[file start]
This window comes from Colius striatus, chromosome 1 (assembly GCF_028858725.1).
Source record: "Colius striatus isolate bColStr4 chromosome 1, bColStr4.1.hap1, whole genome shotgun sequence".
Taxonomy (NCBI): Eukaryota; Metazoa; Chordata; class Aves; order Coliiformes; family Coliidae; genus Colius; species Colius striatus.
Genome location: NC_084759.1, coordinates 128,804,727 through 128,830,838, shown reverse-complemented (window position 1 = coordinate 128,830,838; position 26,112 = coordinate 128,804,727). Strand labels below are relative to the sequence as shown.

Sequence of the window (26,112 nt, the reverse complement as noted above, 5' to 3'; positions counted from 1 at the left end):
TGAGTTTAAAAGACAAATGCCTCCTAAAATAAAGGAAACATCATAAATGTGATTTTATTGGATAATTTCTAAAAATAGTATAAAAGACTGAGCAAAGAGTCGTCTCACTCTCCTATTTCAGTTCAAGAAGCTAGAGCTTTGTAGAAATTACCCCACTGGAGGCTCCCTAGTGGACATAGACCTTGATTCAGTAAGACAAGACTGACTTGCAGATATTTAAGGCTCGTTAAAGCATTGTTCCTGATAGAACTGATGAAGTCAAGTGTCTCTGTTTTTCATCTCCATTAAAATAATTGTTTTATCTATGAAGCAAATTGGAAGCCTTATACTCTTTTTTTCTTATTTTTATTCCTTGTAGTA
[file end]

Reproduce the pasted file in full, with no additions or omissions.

This window comes from Colius striatus, chromosome 1 (assembly GCF_028858725.1).
Source record: "Colius striatus isolate bColStr4 chromosome 1, bColStr4.1.hap1, whole genome shotgun sequence".
Taxonomy (NCBI): Eukaryota; Metazoa; Chordata; class Aves; order Coliiformes; family Coliidae; genus Colius; species Colius striatus.
Genome location: NC_084759.1, coordinates 128,804,727 through 128,830,838, shown reverse-complemented (window position 1 = coordinate 128,830,838; position 26,112 = coordinate 128,804,727). Strand labels below are relative to the sequence as shown.

Sequence of the window (26,112 nt, the reverse complement as noted above, 5' to 3'; positions counted from 1 at the left end):
TGAGTTTAAAAGACAAATGCCTCCTAAAATAAAGGAAACATCATAAATGTGATTTTATTGGATAATTTCTAAAAATAGTATAAAAGACTGAGCAAAGAGTCGTCTCACTCTCCTATTTCAGTTCAAGAAGCTAGAGCTTTGTAGAAATTACCCCACTGGAGGCTCCCTAGTGGACATAGACCTTGATTCAGTAAGACAAGACTGACTTGCAGATATTTAAGGCTCGTTAAAGCATTGTTCCTGATAGAACTGATGAAGTCAAGTGTCTCTGTTTTTCATCTCCATTAAAATAATTGTTTTATCTATGAAGCAAATTGGAAGCCTTATACTCTTTTTTTCTTATTTTTATTCCTTGTAGTA